Understanding the relationship between statistics and compensation

Isn’t pay essentially about statistics, since pay programs are designed and administered around math, which is central to pay, right from the structure to the analysis of data?

Statistics has a vital role to play in compensation. Statistics professionals and practitioners have to possess the nous needed for devising and analyzing concepts relating to pay, such as pay ranges, pay survey data, individual and group pay rates, and other elements of a compensation program.

A learning session that helps understand the relationship between statistics and compensation

David J. Wudyka, SPHR, Managing Principal of Westminster Associates in Wrentham, MA, who is an independent Human Resource Consultant with over 30 years’ experience in the profession, and is one of the first people in the United States certified in the Compensation field by the World At Work; will explain the role of statistics in compensation at a webinar that is being organized by TrainHR, a leading provider of professional trainings for the human resources industry.

Want to understand the nuances of the relationship between statistics and compensation? Then, all that you need to do is log on to TrainHR to enroll for this webinar.

Viewing this webinar, its entirety qualifies for a recertification credit hour that may be counted toward SHRM-CP and SHRM-SCP recertification from SHRM.
Credit is awarded based on the actual educational time spent in the program.

This webinar has been approved for 1.5 HR (General) recertification credit hours toward aPHR, PHR, PHRca, SPHR, GPHR, PHRi and SPHRi recertification through HR Certification Institute (HRCI).

Pay structure unraveled

At this session, the speaker will simplify and demystify the assumed complexities of the pay structure. In unraveling the mysteries of statistics in compensation, David will help participants understand the various elements of the statistics behind the pay structure. He will ask and answer many questions relating to statistics in pay structure. Some of these include:

  • How to calculate minimums and maximums of a pay range, knowing just the new midpoints?
  • What is a compa-ratio, and how is it used?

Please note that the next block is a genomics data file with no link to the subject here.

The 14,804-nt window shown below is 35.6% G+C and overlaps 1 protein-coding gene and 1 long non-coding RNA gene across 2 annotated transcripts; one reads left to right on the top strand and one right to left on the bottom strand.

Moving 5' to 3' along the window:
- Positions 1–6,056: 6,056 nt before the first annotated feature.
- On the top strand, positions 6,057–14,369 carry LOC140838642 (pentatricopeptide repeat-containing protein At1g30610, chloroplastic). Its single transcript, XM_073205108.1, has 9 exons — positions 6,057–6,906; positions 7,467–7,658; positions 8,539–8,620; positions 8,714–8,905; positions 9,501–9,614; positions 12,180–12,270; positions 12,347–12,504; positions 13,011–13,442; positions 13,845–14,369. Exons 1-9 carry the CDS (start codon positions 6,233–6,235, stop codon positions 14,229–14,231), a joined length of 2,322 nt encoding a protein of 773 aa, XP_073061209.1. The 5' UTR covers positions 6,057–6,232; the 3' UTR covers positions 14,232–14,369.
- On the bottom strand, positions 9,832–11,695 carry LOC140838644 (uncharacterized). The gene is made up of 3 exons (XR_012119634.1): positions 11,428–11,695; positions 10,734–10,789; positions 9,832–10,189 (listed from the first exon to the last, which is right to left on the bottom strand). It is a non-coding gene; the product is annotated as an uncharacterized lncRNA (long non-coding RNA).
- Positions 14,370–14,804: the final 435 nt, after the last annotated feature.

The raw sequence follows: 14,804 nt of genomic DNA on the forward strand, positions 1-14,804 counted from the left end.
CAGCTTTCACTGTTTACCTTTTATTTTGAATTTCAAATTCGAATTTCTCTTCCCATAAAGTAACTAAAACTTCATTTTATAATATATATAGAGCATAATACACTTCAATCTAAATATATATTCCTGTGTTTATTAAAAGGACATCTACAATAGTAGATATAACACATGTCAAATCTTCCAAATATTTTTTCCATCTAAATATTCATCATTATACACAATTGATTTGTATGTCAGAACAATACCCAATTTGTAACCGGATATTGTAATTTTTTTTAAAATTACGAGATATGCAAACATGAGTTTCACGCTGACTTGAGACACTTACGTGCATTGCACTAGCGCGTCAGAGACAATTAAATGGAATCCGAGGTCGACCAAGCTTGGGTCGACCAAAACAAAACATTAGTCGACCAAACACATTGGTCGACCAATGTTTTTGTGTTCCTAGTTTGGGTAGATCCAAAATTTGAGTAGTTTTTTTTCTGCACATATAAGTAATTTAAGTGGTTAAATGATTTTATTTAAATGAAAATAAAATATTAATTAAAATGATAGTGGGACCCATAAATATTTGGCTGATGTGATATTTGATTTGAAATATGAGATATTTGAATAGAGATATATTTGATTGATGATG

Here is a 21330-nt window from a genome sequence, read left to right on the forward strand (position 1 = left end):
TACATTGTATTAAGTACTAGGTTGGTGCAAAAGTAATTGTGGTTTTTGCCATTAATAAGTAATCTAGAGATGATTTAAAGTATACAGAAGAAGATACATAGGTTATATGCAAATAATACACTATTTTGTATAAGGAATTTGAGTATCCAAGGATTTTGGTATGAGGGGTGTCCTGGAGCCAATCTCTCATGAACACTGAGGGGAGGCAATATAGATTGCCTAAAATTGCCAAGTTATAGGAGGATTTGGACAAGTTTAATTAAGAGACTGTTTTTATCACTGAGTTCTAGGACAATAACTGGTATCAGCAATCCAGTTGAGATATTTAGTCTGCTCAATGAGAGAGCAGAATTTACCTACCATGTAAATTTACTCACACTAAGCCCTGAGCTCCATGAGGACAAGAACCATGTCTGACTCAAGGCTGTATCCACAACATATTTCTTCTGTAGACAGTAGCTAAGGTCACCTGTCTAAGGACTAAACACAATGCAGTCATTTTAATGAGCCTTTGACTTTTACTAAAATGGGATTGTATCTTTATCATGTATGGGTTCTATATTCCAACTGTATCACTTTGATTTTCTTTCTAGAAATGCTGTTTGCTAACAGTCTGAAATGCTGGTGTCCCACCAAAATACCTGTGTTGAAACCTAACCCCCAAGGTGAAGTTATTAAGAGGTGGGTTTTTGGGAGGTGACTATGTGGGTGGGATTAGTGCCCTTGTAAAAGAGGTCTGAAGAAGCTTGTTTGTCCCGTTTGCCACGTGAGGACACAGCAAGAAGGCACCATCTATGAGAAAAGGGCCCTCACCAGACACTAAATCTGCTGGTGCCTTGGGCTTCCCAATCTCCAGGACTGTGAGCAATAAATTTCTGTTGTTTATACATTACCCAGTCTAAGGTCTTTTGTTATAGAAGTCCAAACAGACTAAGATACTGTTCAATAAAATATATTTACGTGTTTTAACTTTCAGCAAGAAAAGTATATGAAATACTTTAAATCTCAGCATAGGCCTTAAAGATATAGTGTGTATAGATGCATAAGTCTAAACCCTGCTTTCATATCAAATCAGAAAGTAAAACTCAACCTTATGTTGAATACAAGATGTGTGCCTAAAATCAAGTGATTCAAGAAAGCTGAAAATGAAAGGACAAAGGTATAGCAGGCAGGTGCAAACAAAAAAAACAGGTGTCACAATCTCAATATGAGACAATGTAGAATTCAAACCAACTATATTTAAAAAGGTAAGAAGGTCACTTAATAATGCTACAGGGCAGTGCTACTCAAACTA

• How does one calculate a percentile, and how are percentiles used?
  • Why are weighted averages used by the majority of Compensation practitioners, and not the median?
  • What is the difference between simple regression analysis and multiple regression analysis, and how do practitioners use these concepts in a practical way?
  • What is correlation analysis and how does this analysis help in pay program administration?
  • When you are creating new pay structures, how can you estimate the number of grade levels between new midpoints using selected midpoint to midpoint spread percentages?
  • Why do practitioners divide pay ranges into quartiles?

Understanding of all the measures that go into pay programs

Knowledge of statistical concepts such as these is a great means improve one’s ability to create and analyze one’s compensation program. At this webinar, David will help identify the measures that Compensation professionals use when they design and administer pay programs, from the creation of pay structures through the analysis of pay survey data. This session will offer clear understanding the underlying statistics of the elements of compensation programs.

It will cover the following areas during this session:

  • How to create and analyze pay range widths ("spreads")
  • Why "weighted averages" are more widely used than "medians"
  • Defining "means", "medians" and "modes" (and how to use them)
  • How to understand the statistics of pay structure design
  • Understanding the difference between regression and correlation analysis, and how to apply them effectively in pay program analysis
  • How "percentiles" differ from "percents", and how to calculate them
  • How to calculate rate range minimums and maximums from estimated midpoints
  • Calculating the "penetration" of pay rates in pay ranges
  • The Compa-ratio: what it is, how to calculate it and how to used it
  • Why pay ranges are divided into "quartiles"
  • The difference between "linear regression" and "multiple regression"
  • How to estimate the number of grade levels between two new pay structure midpoints
  • What are "measures of central tendency" and why are they important for analysis?

 

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